High Tension Supply Unit 3003

Philips Australia

  • Year
  • 1928
  • Category
  • Power supply/conditioner or battery or charger 
  • Radiomuseum.org ID
  • 337033

Click on the schematic thumbnail to request the schematic as a free document.

 Technical Specifications

  • Number of Tubes
  • 2
  • Wave bands
  • - without
  • Power type and voltage
  • Alternating Current supply (AC) / 240 Volt
  • Material
  • Metal case
  • from Radiomuseum.org
  • Model: High Tension Supply Unit 3003 - Philips Australia
  • Shape
  • Tablemodel, with any shape - general.
  • Notes
  • Philips AC powered, combined "B" & "C" power supply.

    "B" Voltage up to 200 by means of six positive taps.
    "C" Voltage up to 40 on any of three sets of taps.

    Made in Holland.

    See also the Dutch version.

  • Price in first year of sale
  • 11.75 AUS £
  • Author
  • Model page created by Gary Cowans. See "Data change" for further contributors.

 Collections | Museums | Literature


Forum contributions about this model: Philips Australia: High Tension Supply Unit 3003

Threads: 1 | Posts: 1

Modern Radio Equipment

Eliminating “B and C Batteries with One-Power Unit.
(By the Technical Dept., Philips Lamps Australasia, Ltd.)

The advantages of incorporating a “C” supply unit in a “B” eliminator are more than sufficient to justify the combination, as employed in the Philips type 3003 Power Unit.

Now that the necessity for using a power valve in the last audio stage has been fully realised, greater expenditure has been entailed when “C” batteries are employed, in order to obtain the comparatively high bias voltages required.

The 3003 will give up to 40 volts of negative bias for three separate stages if required, and tappings at every few volts make for exact adjustment.

A further advantage of the “B” and “C” eliminator is that, despite line voltage variation, the proportion of “C” bias to plate voltage remains constant. This would not be the case if “C” bias were independently obtained, and poor reproduction would be the result.

Many “B” and “C” units have been incorporated in receivers using a voltage divider, or  Potentiometer, across the output from the “B” power unit. The “A” minus terminal was connected to a point, so placed from the negative end, that the drop in voltage from this “A” minus point to

the negative furnished a “C” potential to the power tube. This type of unit had the disadvantage that, besides lowering the plate voltage available, it tended towards bad regulation, and, although an increase in plate current theoretically produces a corresponding increase in “C” bias, the resistance of the rectifier and filter counteract this. Sufficient voltage was not available at the time when it was necessary to correct the abnormal plate current. Using this type of unit, “blasting” was generally encountered, and for this, there was no apparent remedy, except by reducing the audio input to the power tube.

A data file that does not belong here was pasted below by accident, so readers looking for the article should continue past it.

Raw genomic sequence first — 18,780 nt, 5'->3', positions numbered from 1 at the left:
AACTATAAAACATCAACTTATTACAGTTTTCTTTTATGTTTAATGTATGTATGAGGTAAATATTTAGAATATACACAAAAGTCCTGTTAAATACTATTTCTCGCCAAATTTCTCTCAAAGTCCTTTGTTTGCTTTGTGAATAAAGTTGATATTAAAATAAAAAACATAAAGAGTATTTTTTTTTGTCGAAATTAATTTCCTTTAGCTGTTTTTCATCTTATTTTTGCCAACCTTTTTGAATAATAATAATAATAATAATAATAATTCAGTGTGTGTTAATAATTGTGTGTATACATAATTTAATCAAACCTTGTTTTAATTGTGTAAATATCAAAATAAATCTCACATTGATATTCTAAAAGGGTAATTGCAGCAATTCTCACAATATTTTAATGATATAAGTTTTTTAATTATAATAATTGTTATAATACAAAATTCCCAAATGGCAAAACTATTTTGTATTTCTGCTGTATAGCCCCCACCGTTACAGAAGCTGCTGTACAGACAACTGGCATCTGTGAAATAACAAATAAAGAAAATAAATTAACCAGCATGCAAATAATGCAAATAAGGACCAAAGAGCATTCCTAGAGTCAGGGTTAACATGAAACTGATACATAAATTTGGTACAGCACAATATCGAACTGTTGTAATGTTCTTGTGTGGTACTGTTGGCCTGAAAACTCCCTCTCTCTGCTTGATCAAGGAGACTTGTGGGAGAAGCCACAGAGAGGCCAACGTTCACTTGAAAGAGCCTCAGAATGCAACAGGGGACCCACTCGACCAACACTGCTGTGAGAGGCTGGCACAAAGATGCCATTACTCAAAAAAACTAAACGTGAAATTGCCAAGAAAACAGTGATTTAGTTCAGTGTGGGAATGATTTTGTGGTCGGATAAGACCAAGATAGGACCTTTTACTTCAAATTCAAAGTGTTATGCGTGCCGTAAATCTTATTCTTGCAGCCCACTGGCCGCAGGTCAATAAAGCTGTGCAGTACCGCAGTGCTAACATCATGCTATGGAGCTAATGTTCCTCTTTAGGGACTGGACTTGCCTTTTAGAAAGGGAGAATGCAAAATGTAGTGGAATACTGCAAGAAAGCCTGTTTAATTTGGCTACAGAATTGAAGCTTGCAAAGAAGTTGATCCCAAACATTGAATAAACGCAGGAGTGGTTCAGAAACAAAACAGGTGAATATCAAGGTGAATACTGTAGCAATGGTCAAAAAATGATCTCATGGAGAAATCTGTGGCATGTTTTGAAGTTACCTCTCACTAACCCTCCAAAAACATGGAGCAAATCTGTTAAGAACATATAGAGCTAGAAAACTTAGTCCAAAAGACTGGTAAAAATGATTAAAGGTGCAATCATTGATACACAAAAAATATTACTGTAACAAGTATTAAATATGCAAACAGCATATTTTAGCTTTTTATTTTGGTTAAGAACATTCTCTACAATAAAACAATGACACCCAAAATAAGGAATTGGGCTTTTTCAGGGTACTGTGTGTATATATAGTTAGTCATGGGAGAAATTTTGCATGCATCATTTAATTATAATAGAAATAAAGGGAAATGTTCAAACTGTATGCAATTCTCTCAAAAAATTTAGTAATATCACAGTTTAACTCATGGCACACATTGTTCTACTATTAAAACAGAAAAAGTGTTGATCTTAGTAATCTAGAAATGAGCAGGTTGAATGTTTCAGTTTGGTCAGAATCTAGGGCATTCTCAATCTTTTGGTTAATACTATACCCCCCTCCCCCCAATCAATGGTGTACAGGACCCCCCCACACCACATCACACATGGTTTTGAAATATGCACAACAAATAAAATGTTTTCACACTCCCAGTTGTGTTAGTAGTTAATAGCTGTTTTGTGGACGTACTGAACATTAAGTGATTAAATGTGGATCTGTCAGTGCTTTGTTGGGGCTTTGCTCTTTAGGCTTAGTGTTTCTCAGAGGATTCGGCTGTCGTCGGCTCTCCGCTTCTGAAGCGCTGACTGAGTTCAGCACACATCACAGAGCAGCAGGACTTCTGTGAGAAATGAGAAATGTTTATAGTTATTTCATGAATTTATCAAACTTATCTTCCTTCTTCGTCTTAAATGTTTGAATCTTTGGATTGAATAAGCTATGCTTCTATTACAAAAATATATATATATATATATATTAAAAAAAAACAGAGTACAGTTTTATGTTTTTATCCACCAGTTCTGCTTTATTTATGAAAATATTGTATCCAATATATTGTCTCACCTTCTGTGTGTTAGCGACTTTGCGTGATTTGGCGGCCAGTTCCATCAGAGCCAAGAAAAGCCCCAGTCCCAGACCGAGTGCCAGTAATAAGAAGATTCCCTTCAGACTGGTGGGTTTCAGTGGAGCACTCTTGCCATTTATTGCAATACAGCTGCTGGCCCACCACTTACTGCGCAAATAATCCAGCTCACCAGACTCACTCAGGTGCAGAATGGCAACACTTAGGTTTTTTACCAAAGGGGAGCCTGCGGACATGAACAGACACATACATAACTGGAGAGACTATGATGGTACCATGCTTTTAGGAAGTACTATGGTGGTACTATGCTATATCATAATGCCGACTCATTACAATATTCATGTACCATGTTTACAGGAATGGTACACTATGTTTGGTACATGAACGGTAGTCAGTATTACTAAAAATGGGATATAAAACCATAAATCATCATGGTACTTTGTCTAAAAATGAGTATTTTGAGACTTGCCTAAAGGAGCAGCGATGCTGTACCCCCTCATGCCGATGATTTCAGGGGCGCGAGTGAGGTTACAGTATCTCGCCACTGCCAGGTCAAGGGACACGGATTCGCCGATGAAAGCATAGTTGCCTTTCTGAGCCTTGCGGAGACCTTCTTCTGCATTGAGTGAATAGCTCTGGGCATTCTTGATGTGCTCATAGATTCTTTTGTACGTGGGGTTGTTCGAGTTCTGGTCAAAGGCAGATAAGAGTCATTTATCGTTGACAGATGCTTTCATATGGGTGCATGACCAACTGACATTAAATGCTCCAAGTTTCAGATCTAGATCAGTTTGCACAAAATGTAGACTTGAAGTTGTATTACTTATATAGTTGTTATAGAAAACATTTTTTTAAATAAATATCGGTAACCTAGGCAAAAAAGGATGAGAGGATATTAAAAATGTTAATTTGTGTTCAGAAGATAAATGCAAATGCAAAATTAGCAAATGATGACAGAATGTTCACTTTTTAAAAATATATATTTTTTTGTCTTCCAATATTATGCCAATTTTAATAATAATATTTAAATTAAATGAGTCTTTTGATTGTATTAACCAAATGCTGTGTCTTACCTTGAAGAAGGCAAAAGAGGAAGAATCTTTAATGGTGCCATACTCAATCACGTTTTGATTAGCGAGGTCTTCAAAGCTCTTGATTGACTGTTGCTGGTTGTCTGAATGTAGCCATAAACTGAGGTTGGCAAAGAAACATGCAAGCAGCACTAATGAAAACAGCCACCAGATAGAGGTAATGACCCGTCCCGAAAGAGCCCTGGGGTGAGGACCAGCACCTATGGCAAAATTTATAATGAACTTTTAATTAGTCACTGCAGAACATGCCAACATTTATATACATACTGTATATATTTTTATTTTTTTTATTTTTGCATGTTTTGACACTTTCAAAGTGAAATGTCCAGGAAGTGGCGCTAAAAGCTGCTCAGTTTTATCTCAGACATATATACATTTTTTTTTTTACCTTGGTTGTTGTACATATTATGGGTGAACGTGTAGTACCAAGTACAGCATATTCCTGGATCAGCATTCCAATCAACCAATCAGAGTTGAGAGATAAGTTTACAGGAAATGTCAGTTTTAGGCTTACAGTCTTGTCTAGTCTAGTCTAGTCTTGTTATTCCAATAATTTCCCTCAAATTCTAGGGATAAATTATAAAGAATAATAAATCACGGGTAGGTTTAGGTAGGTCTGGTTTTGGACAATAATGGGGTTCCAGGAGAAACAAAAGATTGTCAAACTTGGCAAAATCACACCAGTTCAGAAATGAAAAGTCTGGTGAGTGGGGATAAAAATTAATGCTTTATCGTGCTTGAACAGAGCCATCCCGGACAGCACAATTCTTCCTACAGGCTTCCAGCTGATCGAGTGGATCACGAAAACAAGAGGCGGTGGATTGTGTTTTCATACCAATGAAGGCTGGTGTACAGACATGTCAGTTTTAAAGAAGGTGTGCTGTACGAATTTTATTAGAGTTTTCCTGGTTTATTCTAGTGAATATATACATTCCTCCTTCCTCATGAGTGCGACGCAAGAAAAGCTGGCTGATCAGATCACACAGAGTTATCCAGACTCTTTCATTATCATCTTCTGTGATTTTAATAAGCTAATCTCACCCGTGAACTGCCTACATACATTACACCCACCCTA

In the design of type 3003, the troubles mentioned have been overcome by the arrangement in which the “C” bias potential is supplied from a separate thermionic rectifying unit.

This unit consists of a rectifying valve type, 3006, the filament supply for which is obtained from a winding on the main transformer.

The plate supply is obtained in a very novel manner, namely, the filament winding mentioned is connected to the plate end of the high voltage winding for the “B” unit. This means that the current flows into the “C” unit only when the plate end is negative, the cycle in which no current flows to the plate of the “B” unit rectifier. From the rectifier, the “C” current flows through extremely high resistances, which, in combination with condensers, perform the necessary smoothing.

As the maximum value of the current is 0.6 mA, no inductances are necessary for filtering. The resistances mentioned also cause a potential drop, and the voltage maintained across the tapped potential divider is 40 volts which, is necessary for the “C” bias. A further 2 mF condenser is connected from each individual “C” minus tap to the “B” minus terminal of the eliminator, which, when the eliminator is in use, is connected through the “A” battery to the “C” plus. This does not reduce the overall “B” voltage of the Philips 3003, which is identical to that of the type 3002, and the regulation is as good as that obtained from B batteries.

The operation of the unit is delightfully simple, “B” power being obtained from six different positive taps, which give a variety of potentials, not definitely marked on account of the variation according to the load. It is a matter of a few seconds only to test each of the taps, for the correct value, and after a little experience with the unit, the values can be gauged fairly accurately.